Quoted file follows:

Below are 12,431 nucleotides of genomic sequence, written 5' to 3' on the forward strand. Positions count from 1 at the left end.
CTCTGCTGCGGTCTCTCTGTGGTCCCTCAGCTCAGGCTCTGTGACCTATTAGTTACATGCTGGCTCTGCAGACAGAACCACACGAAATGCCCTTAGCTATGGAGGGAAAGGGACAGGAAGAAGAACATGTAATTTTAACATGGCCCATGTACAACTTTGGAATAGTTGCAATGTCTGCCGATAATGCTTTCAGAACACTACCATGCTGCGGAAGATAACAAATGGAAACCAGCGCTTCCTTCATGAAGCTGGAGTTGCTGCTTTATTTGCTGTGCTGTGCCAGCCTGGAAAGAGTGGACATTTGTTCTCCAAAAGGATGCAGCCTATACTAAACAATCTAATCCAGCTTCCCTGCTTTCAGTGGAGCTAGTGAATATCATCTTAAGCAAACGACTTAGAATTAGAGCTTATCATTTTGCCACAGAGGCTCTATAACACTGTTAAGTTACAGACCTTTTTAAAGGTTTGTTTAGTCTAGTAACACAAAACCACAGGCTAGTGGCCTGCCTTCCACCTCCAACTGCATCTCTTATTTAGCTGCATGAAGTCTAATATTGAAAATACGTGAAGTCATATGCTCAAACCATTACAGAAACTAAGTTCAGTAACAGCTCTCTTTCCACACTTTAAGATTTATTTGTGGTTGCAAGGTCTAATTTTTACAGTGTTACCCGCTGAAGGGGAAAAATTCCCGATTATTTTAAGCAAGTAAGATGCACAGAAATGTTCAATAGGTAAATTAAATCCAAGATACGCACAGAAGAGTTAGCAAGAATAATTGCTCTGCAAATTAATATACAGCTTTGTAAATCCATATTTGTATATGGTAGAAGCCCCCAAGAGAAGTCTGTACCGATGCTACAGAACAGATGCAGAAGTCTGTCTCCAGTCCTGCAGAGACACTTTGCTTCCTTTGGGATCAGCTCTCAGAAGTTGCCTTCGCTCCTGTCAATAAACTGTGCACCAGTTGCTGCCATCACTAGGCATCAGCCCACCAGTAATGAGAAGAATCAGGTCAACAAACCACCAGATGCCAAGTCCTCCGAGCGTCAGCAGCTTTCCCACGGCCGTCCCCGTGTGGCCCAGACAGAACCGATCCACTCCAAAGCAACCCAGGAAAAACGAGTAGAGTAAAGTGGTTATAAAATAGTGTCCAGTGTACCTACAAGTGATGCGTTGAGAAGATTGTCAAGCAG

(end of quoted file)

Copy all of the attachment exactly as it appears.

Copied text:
Below are 12,431 nucleotides of genomic sequence, written 5' to 3' on the forward strand. Positions count from 1 at the left end.
CTCTGCTGCGGTCTCTCTGTGGTCCCTCAGCTCAGGCTCTGTGACCTATTAGTTACATGCTGGCTCTGCAGACAGAACCACACGAAATGCCCTTAGCTATGGAGGGAAAGGGACAGGAAGAAGAACATGTAATTTTAACATGGCCCATGTACAACTTTGGAATAGTTGCAATGTCTGCCGATAATGCTTTCAGAACACTACCATGCTGCGGAAGATAACAAATGGAAACCAGCGCTTCCTTCATGAAGCTGGAGTTGCTGCTTTATTTGCTGTGCTGTGCCAGCCTGGAAAGAGTGGACATTTGTTCTCCAAAAGGATGCAGCCTATACTAAACAATCTAATCCAGCTTCCCTGCTTTCAGTGGAGCTAGTGAATATCATCTTAAGCAAACGACTTAGAATTAGAGCTTATCATTTTGCCACAGAGGCTCTATAACACTGTTAAGTTACAGACCTTTTTAAAGGTTTGTTTAGTCTAGTAACACAAAACCACAGGCTAGTGGCCTGCCTTCCACCTCCAACTGCATCTCTTATTTAGCTGCATGAAGTCTAATATTGAAAATACGTGAAGTCATATGCTCAAACCATTACAGAAACTAAGTTCAGTAACAGCTCTCTTTCCACACTTTAAGATTTATTTGTGGTTGCAAGGTCTAATTTTTACAGTGTTACCCGCTGAAGGGGAAAAATTCCCGATTATTTTAAGCAAGTAAGATGCACAGAAATGTTCAATAGGTAAATTAAATCCAAGATACGCACAGAAGAGTTAGCAAGAATAATTGCTCTGCAAATTAATATACAGCTTTGTAAATCCATATTTGTATATGGTAGAAGCCCCCAAGAGAAGTCTGTACCGATGCTACAGAACAGATGCAGAAGTCTGTCTCCAGTCCTGCAGAGACACTTTGCTTCCTTTGGGATCAGCTCTCAGAAGTTGCCTTCGCTCCTGTCAATAAACTGTGCACCAGTTGCTGCCATCACTAGGCATCAGCCCACCAGTAATGAGAAGAATCAGGTCAACAAACCACCAGATGCCAAGTCCTCCGAGCGTCAGCAGCTTTCCCACGGCCGTCCCCGTGTGGCCCAGACAGAACCGATCCACTCCAAAGCAACCCAGGAAAAACGAGTAGAGTAAAGTGGTTATAAAATAGTGTCCAGTGTACCTACAAGTGATGCGTTGAGAAGATTGTCAAGCAG